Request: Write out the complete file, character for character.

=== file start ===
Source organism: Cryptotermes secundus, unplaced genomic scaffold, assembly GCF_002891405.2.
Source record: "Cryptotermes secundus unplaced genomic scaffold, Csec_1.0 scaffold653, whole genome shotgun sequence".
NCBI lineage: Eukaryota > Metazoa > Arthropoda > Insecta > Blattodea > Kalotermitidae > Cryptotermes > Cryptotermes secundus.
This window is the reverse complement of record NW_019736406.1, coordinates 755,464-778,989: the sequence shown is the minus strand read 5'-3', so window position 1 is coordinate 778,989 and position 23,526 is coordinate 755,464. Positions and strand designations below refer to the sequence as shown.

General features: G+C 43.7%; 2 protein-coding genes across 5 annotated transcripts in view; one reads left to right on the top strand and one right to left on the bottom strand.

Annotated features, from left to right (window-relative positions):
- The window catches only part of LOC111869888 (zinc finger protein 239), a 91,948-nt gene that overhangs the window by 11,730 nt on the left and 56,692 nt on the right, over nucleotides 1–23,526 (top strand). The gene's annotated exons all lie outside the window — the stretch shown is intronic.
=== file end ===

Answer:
Source organism: Cryptotermes secundus, unplaced genomic scaffold, assembly GCF_002891405.2.
Source record: "Cryptotermes secundus unplaced genomic scaffold, Csec_1.0 scaffold653, whole genome shotgun sequence".
NCBI lineage: Eukaryota > Metazoa > Arthropoda > Insecta > Blattodea > Kalotermitidae > Cryptotermes > Cryptotermes secundus.
This window is the reverse complement of record NW_019736406.1, coordinates 755,464-778,989: the sequence shown is the minus strand read 5'-3', so window position 1 is coordinate 778,989 and position 23,526 is coordinate 755,464. Positions and strand designations below refer to the sequence as shown.

General features: G+C 43.7%; 2 protein-coding genes across 5 annotated transcripts in view; one reads left to right on the top strand and one right to left on the bottom strand.

Annotated features, from left to right (window-relative positions):
- The window catches only part of LOC111869888 (zinc finger protein 239), a 91,948-nt gene that overhangs the window by 11,730 nt on the left and 56,692 nt on the right, over nucleotides 1–23,526 (top strand). The gene's annotated exons all lie outside the window — the stretch shown is intronic.